Comet velocities were determined using the MTrackJ plugin in Fiji (Meijering et al., 2012; Schindelin et al., 2012). 12 MT plus ends were hand-tracked per cell for 10 or more consecutive frames. These tracks were then averaged to give the mean comet velocity per cell. For binning MTs based on their trajectories, 20–30 MT comets were analyzed per cell. Cellular regions were delineated as follows: the peripheral zone was demarcated by enhanced tgRFP-CH-CH or tgRFP-CH-CH-SspB construct localization around the cell periphery; the border was delineated by a 2-µm-wide zone just interior to the peripheral zone; the center was defined by the interior cellular region, not including the peripheral or border zones. The peripheral and border zones went completely around each cell analyzed, and thus included more area than the region devoid of MTs in cross-linked cells, but enabled comparative analyses of comet behavior in select regions in cross-linked versus non–cross-linked cells. Comet trajectories were annotated and averaged, and instantaneous comet velocities were determined using the MTrackJ plugin in Fiji. Fiji was used to determine the total cell fluorescence intensity/area. The cell of interest was selected using the freeform selection tool, and an area next to the cell was selected for background intensity measurement. The integrated density and area of these selections was measured. The total cell intensity was then calculated as [integrated density − (area of selected cell × mean fluorescence of background readings per area)]. Total cell intensity was then divided by the cell area and reported as total cell intensity/area of the selected cell. To determine the comet/cytoplasmic intensity ratio for the EGFP constructs (Fig. 1 D) and the recruitment of tgRFP-SspB to MT plus ends (Fig. 2 D), 10 comets were analyzed per cell. Using the freeform selection tool, the region of the comet was outlined, and the integrated density and the area of each comet was determined. As the cytoplasmic intensity varies throughout the cell, the region surrounding each comet was selected to determine the respective mean cytoplasmic intensity per area by selecting a rectangle encompassing the entire comet. The integrated density and the area of this rectangle were determined. To determine the integrated density of the cytoplasmic region, the integrated density of the comet was subtracted from the integrated density of the rectangle. To determine the area of the cytoplasmic region, the area of the comet was subtracted from the area of the rectangle. The integrated density per area for both the comet and the cytoplasmic region were then determined and corrected for noncellular background noise. The ratio of the integrated density per area of the comet versus the cytoplasm was then calculated and reported as comet/cytoplasm intensity. Therefore, a value of 1 would represent a cell in which the comet and the cytoplasm have the same mean intensity per area. To determine the fold-increase of tgRFP-SspB on comets upon activation, the comet/cytoplasm intensity was determined for the first frame in the series (delineated as the preactivation value) as well as for the frame in which the cell contained the greatest mean comet intensity (delineated as the postactivation value). The ratio of these was then reported in Fig. 2 D. To determine the tgRFP-SspB intensity on MT plus ends for the plots of apparent cellular kinetics for single and multiple rounds of activation (Fig. 3, B and C), a threshold was applied to encompass the tgRFP-SspB signal at MT plus ends using the first frame after activation that had the peak level of tgRFP-SspB MT plus end recruitment. This threshold was applied to all frames before and after activation, and a mask corresponding to the thresholded area was generated for each frame. Each mask was applied to its respective image to measure the area and raw integrated intensity of detected MT plus ends. The raw integrated intensity and area was also determined for the whole cell as well as a small off-cell area. The fluorescence density off-cell was used to correct for background fluorescence at MT plus ends and in the whole cell. The total intensity for MT plus ends as well as the whole cell was calculated for each frame and the ratio reported over time. The apparent reversion half life was determined by fitting points 21–111 (t = 30–300 s), which correspond to the peak activation through the last data point. The curve fit was generated using Prism (GraphPad) using one-phase decay with least squares fit. After activation, particularly after 120 s, there are few pixels above the threshold; thus the ratio approaches zero over time.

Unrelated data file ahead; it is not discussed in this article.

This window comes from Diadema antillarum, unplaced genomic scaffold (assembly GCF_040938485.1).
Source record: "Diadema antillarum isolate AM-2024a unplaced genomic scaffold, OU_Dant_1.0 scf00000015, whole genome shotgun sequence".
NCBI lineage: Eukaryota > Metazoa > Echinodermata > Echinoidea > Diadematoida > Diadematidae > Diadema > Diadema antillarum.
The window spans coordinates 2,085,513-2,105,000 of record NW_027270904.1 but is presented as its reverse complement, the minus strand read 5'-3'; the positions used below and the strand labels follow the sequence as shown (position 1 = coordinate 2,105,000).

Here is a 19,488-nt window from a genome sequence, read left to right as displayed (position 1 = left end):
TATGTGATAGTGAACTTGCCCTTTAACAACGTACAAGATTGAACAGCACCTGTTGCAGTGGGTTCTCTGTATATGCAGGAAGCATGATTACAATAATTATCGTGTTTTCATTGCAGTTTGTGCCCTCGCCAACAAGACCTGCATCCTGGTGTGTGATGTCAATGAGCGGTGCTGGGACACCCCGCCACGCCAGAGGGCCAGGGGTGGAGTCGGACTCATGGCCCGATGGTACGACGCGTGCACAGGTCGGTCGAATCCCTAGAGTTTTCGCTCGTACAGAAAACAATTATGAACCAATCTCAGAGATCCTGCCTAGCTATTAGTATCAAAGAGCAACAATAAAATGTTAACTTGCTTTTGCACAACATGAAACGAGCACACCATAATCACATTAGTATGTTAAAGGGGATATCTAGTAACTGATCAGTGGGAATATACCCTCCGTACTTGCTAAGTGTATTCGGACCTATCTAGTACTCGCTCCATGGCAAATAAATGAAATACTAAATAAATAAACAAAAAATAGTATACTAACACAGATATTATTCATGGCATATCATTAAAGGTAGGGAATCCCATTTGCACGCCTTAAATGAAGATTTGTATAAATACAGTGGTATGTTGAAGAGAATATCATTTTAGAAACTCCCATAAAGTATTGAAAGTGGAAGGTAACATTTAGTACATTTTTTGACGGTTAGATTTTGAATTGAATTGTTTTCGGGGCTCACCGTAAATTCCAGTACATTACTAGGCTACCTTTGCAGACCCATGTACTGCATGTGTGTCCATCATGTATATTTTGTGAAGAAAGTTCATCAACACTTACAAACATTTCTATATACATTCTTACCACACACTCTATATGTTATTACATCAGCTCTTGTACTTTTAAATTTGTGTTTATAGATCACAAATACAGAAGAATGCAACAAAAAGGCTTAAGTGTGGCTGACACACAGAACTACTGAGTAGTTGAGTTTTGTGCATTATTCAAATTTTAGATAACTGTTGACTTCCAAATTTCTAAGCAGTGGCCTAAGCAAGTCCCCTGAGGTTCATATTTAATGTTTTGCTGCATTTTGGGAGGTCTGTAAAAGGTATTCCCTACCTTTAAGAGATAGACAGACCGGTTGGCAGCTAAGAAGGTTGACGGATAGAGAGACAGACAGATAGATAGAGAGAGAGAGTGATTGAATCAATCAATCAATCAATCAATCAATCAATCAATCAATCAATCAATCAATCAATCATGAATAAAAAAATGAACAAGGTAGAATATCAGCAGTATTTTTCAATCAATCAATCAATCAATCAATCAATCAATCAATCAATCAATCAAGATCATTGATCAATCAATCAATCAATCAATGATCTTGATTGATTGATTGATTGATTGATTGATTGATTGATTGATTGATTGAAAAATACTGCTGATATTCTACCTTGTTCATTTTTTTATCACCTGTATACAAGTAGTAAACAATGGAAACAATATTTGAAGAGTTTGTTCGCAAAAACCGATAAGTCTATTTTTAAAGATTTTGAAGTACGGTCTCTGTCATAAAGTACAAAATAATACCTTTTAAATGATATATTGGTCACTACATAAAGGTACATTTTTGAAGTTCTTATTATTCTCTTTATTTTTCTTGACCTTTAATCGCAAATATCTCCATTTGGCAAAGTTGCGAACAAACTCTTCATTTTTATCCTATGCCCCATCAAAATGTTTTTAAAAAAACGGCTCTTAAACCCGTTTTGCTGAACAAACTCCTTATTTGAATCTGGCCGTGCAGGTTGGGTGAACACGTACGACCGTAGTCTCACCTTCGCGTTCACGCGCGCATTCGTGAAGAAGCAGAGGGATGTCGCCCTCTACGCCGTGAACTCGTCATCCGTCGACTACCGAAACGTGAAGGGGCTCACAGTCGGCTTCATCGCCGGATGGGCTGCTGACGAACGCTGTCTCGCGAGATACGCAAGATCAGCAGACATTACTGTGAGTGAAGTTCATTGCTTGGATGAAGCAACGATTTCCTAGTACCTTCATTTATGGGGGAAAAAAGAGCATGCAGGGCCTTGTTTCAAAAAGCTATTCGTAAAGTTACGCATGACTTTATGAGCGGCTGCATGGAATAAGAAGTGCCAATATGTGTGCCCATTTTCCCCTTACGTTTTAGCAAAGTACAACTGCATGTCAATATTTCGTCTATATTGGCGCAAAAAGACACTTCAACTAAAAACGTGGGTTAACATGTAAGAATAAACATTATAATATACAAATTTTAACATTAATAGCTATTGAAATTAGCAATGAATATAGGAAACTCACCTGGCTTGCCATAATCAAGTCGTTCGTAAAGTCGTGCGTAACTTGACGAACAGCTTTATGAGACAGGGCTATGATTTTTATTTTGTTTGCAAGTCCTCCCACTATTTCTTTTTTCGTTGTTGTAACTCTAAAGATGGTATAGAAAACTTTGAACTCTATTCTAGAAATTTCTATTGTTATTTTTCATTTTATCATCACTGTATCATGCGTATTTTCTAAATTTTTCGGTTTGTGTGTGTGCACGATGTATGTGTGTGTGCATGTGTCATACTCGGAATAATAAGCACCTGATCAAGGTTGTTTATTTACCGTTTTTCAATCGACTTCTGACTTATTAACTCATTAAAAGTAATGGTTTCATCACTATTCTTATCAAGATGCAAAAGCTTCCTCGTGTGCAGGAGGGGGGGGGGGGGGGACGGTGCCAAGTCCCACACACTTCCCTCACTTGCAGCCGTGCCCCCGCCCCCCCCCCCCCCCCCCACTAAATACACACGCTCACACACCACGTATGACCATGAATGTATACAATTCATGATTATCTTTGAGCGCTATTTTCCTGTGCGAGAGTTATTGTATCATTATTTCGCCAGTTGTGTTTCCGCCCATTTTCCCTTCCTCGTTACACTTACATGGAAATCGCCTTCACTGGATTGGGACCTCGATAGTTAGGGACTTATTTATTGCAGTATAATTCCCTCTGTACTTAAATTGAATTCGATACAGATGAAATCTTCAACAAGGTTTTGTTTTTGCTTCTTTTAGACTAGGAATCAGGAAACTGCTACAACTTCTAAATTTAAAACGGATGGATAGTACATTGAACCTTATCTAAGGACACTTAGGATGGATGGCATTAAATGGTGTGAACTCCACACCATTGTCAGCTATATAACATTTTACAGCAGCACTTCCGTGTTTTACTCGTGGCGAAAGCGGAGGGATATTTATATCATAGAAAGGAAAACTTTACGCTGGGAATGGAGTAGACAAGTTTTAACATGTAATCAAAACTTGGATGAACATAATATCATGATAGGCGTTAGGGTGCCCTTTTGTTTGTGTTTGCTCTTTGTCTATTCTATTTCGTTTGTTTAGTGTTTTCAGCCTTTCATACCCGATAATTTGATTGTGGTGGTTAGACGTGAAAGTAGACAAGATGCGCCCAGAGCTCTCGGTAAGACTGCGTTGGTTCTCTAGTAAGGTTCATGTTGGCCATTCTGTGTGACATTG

Statistical analyses